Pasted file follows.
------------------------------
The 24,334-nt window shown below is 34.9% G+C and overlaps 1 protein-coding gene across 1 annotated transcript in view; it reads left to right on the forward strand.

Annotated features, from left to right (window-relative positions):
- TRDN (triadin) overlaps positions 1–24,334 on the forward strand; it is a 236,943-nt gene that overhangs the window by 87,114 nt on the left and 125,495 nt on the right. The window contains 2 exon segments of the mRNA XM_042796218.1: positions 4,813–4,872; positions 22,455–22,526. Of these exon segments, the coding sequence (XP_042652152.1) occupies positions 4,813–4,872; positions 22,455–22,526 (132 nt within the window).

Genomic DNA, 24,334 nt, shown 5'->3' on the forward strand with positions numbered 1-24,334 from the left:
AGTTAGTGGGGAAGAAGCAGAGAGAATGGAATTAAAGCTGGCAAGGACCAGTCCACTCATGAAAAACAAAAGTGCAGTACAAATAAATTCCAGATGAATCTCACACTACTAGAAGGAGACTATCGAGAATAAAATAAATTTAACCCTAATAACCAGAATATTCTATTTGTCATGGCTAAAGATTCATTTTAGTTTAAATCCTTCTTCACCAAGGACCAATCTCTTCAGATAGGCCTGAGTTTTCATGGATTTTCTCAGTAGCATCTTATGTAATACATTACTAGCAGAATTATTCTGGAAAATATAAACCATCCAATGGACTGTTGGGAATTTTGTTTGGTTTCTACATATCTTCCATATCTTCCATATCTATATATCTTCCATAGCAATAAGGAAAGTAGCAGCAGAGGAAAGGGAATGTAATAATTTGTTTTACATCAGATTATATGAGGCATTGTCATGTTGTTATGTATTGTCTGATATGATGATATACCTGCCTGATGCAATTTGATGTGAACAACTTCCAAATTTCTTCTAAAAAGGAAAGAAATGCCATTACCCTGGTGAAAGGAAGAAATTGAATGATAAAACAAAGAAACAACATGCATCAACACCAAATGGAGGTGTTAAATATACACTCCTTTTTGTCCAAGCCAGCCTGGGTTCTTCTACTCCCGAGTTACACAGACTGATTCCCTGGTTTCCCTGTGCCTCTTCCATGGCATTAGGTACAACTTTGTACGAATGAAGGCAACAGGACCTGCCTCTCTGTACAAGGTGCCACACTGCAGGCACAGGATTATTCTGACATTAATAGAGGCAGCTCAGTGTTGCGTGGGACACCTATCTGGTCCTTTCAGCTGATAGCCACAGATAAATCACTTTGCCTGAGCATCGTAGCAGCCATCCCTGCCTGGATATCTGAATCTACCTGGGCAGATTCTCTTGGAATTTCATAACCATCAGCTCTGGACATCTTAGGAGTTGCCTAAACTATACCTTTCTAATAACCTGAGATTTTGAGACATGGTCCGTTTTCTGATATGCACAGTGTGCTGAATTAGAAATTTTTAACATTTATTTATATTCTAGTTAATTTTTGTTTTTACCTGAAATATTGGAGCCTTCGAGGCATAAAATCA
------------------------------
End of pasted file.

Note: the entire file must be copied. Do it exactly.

The 24,334-nt window shown below is 34.9% G+C and overlaps 1 protein-coding gene across 1 annotated transcript in view; it reads left to right on the forward strand.

Annotated features, from left to right (window-relative positions):
- TRDN (triadin) overlaps positions 1–24,334 on the forward strand; it is a 236,943-nt gene that overhangs the window by 87,114 nt on the left and 125,495 nt on the right. The window contains 2 exon segments of the mRNA XM_042796218.1: positions 4,813–4,872; positions 22,455–22,526. Of these exon segments, the coding sequence (XP_042652152.1) occupies positions 4,813–4,872; positions 22,455–22,526 (132 nt within the window).

Genomic DNA, 24,334 nt, shown 5'->3' on the forward strand with positions numbered 1-24,334 from the left:
AGTTAGTGGGGAAGAAGCAGAGAGAATGGAATTAAAGCTGGCAAGGACCAGTCCACTCATGAAAAACAAAAGTGCAGTACAAATAAATTCCAGATGAATCTCACACTACTAGAAGGAGACTATCGAGAATAAAATAAATTTAACCCTAATAACCAGAATATTCTATTTGTCATGGCTAAAGATTCATTTTAGTTTAAATCCTTCTTCACCAAGGACCAATCTCTTCAGATAGGCCTGAGTTTTCATGGATTTTCTCAGTAGCATCTTATGTAATACATTACTAGCAGAATTATTCTGGAAAATATAAACCATCCAATGGACTGTTGGGAATTTTGTTTGGTTTCTACATATCTTCCATATCTTCCATATCTATATATCTTCCATAGCAATAAGGAAAGTAGCAGCAGAGGAAAGGGAATGTAATAATTTGTTTTACATCAGATTATATGAGGCATTGTCATGTTGTTATGTATTGTCTGATATGATGATATACCTGCCTGATGCAATTTGATGTGAACAACTTCCAAATTTCTTCTAAAAAGGAAAGAAATGCCATTACCCTGGTGAAAGGAAGAAATTGAATGATAAAACAAAGAAACAACATGCATCAACACCAAATGGAGGTGTTAAATATACACTCCTTTTTGTCCAAGCCAGCCTGGGTTCTTCTACTCCCGAGTTACACAGACTGATTCCCTGGTTTCCCTGTGCCTCTTCCATGGCATTAGGTACAACTTTGTACGAATGAAGGCAACAGGACCTGCCTCTCTGTACAAGGTGCCACACTGCAGGCACAGGATTATTCTGACATTAATAGAGGCAGCTCAGTGTTGCGTGGGACACCTATCTGGTCCTTTCAGCTGATAGCCACAGATAAATCACTTTGCCTGAGCATCGTAGCAGCCATCCCTGCCTGGATATCTGAATCTACCTGGGCAGATTCTCTTGGAATTTCATAACCATCAGCTCTGGACATCTTAGGAGTTGCCTAAACTATACCTTTCTAATAACCTGAGATTTTGAGACATGGTCCGTTTTCTGATATGCACAGTGTGCTGAATTAGAAATTTTTAACATTTATTTATATTCTAGTTAATTTTTGTTTTTACCTGAAATATTGGAGCCTTCGAGGCATAAAATCA